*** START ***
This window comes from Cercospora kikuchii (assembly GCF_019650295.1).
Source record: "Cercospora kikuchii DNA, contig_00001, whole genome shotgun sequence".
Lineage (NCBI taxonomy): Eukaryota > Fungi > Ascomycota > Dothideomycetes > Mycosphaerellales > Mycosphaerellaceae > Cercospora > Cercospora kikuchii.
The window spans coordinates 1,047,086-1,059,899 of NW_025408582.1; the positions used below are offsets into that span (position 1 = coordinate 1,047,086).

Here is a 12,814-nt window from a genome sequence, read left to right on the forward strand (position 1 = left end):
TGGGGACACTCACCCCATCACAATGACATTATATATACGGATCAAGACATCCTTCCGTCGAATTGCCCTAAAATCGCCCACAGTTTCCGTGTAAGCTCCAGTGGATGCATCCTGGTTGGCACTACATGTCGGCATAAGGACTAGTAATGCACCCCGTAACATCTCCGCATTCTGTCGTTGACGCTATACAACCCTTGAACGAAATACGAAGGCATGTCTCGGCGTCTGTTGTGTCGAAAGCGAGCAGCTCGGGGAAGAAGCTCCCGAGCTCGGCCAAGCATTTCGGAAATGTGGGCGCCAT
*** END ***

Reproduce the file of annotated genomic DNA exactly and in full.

This window comes from Cercospora kikuchii (assembly GCF_019650295.1).
Source record: "Cercospora kikuchii DNA, contig_00001, whole genome shotgun sequence".
Lineage (NCBI taxonomy): Eukaryota > Fungi > Ascomycota > Dothideomycetes > Mycosphaerellales > Mycosphaerellaceae > Cercospora > Cercospora kikuchii.
The window spans coordinates 1,047,086-1,059,899 of NW_025408582.1; the positions used below are offsets into that span (position 1 = coordinate 1,047,086).

Here is a 12,814-nt window from a genome sequence, read left to right on the forward strand (position 1 = left end):
TGGGGACACTCACCCCATCACAATGACATTATATATACGGATCAAGACATCCTTCCGTCGAATTGCCCTAAAATCGCCCACAGTTTCCGTGTAAGCTCCAGTGGATGCATCCTGGTTGGCACTACATGTCGGCATAAGGACTAGTAATGCACCCCGTAACATCTCCGCATTCTGTCGTTGACGCTATACAACCCTTGAACGAAATACGAAGGCATGTCTCGGCGTCTGTTGTGTCGAAAGCGAGCAGCTCGGGGAAGAAGCTCCCGAGCTCGGCCAAGCATTTCGGAAATGTGGGCGCCAT